That being said, I am currently a master’s student in Kinesiology at California State University, Chico. My course of study has allowed me to place an emphasis on learning in the sub-disciplines of Biomechanics and Strength & Conditioning. I am also in my third year as an assistant coach for the cross country team here at Chico which provides the opportunity to work with athletes on their running biomechanics on a weekly basis. Chico State’s cross country team has established themselves over the past couple of decades as one of the best teams in the NCAA Division II. Throughout the past 13 years, the Chico men and women cross country teams have won 10 Championship trophies (top 4 teams in the nation earn these) and have only been outside of the top 10 teams in the nation 3 times between both genders in the last 17 years (once on the men’s side and twice on the women’s side). The standards at which we are able to allow people on the team subsequently require all incoming athletes to have fairly elite talent at the high school level as well. Thus, I am blessed to work with very elite Division II cross country runners who compete at a national level every year. Throughout the Fall 2016 cross country season I have been and will continue to use a structured verbal and visual feedback system in order to elicit better running technique and hopefully improve RE among our runners. The system I have been implementing is heavily based in some of the evidence from both physiological and biomechanical literature that I previously cited.
In coming blogs I will shed light on the specific feedback I have provided (and continue to use) to help our athletes at Chico State. Furthermore, I will also offer explanation of how that feedback was provided. It is my hope that this blog will be useful to coaches at all levels of competition and runners of all abilities. I am excited to talk about the intricacies of this intervention as well as monitor its effectiveness in eliciting changes. It is likely that this blog will result in the discussion of many successes and even a few failures. It is my hope that both my successes and failures will prove valuable to those who wish to improve their own running or the running of others.
- Conley, D. L., & Krahenbuhl, G. S. (1980). Running economy and distance running performance of highly trained athletes. Medicine & Science in Sports & Exercise, 12(5), 357-360.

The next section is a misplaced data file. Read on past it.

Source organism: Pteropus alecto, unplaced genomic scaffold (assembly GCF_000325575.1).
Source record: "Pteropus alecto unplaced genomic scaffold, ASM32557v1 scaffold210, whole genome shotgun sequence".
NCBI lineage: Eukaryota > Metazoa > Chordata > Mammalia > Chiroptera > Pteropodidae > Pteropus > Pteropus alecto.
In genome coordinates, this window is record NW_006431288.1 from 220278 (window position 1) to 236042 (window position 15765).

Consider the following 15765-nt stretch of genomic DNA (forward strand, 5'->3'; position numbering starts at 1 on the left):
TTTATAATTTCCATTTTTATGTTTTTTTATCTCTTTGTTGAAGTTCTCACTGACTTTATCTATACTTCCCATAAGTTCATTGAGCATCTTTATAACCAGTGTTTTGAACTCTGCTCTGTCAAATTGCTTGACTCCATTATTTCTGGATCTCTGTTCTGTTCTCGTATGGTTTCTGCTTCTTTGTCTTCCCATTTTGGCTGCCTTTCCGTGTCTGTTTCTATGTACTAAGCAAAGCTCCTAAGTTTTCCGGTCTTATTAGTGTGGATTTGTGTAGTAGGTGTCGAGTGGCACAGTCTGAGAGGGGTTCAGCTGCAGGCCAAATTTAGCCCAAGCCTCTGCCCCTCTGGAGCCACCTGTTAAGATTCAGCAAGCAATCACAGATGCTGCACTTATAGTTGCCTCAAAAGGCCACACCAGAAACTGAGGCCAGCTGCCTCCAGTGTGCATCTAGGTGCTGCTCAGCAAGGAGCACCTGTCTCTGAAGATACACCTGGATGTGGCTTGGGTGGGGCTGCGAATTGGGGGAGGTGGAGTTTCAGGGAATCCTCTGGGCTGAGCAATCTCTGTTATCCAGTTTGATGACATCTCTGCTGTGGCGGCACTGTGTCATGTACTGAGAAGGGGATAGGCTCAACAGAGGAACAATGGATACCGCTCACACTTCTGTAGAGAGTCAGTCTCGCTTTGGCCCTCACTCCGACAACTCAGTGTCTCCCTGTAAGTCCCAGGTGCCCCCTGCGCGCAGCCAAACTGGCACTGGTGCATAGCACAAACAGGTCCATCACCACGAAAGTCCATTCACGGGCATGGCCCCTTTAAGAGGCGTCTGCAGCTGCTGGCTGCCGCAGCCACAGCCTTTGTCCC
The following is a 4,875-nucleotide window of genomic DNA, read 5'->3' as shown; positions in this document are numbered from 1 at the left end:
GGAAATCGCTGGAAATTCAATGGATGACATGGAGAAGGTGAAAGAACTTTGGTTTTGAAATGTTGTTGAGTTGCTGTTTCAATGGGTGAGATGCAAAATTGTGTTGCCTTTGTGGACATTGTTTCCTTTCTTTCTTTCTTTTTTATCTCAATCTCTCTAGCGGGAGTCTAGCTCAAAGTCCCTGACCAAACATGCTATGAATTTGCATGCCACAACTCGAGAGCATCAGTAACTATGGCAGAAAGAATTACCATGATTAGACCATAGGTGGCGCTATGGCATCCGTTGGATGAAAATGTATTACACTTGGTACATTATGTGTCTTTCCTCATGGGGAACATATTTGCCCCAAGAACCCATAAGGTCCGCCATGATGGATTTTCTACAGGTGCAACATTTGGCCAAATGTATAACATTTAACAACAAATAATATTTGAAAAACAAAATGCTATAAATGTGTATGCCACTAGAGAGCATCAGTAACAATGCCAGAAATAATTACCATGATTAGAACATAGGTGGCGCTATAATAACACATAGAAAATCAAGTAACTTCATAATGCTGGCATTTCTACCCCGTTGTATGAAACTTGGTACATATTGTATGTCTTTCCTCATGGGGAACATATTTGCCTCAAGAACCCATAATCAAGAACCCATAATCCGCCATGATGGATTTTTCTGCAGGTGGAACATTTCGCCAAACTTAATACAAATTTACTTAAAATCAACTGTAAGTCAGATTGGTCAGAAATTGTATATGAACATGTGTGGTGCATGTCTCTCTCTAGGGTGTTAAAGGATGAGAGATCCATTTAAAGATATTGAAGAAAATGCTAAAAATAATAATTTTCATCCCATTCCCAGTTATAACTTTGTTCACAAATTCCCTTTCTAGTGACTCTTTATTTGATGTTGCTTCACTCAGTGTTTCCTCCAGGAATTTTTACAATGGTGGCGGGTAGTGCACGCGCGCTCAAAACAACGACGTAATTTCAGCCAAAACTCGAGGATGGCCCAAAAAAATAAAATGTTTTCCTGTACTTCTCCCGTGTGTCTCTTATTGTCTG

- Ferri, A., Adamo, S., La Torre, A., Marzorati, M., Bishop, D. J., & Miserocchi, G. (2012). Determinants of performance in 1,500-m runners. European Journal of Applied Physiology, 112(8), 3033-3043.
- Foster, C. (1983). VO2 max and training indices as determinants of competitive running performance. Journal of Sports Science, 1(1), 13-22.
- Morgan D. W., Baldini, F. D., Martin, P. E., & Kohrt. W. M. (1989). Ten kilometer performance and predicted velocity at VO2max among well-trained male runners. Medicine & Science in Sports & Exercise, 21(1), 78-83
- Saunders, P. U., Pyne, D. B., Telford, R. D., & Hawley, J A. (2004). Factors affecting running economy in trained distance runners. Sports Medicine, 34(7), 465-485.
- Millet, G. P., Jaouen, B., Borrani, F., & Candau, R. (2002). Effects of concurrent endurance and strength training on running economy and .VO(2) kinetics. Medicine & Science in Sports & Exercise, 34(8), 1351-1359.
- Anderson, T. (1996). Biomechanics and running economy. Sports Medicine, 22(2), 76-89.
- Kyrolainen, H., Belli, A., & Komi, P. V. (2001). Biomechanical factors affecting running economy. Medicine & Science in Sports & Exercise, 33(8), 1330-1337.
- Arendse, R. E., Noakes, T. D., Azevedo, L. B., Romanov, N., Schwellnus, M. P., & Fletcher, G. J. (2004). Reduced eccentric loading of the knee with the Pose Running Method, Medicine Science in Sport and Exercise, 36(2), 272-277.
- Dallam, G. M., Wilber, R. L., Jadelis, K., Fetcher, G. J., & Romanov, N. (2005). Effect of a global alteration of running technique on kinematics and economy. Journal of Sports Sciences, 23(7), 757-764.
- Fetcher, G., Romanov, N., & Bartlett, R. (2008). Pose® method technique improves running performance without economy changes. International Journal of Sports Science & Coaching, 3(3), 365-380.
- Messier, S. P., & Cirillo, K. J. (1989). Effects of a verbal and visual feedback system on running technique, perceived exertion and running economy in female novice runners. Journal of Sports Sciences, 7(2), 113-126.
- Petray, C. K., & Krahenbuhl, G. S. (1985). Running training, instruction on running technique, and running economy in 10-year old males. Research Quarterly in Exercise and Sports, 56(3), 251-255.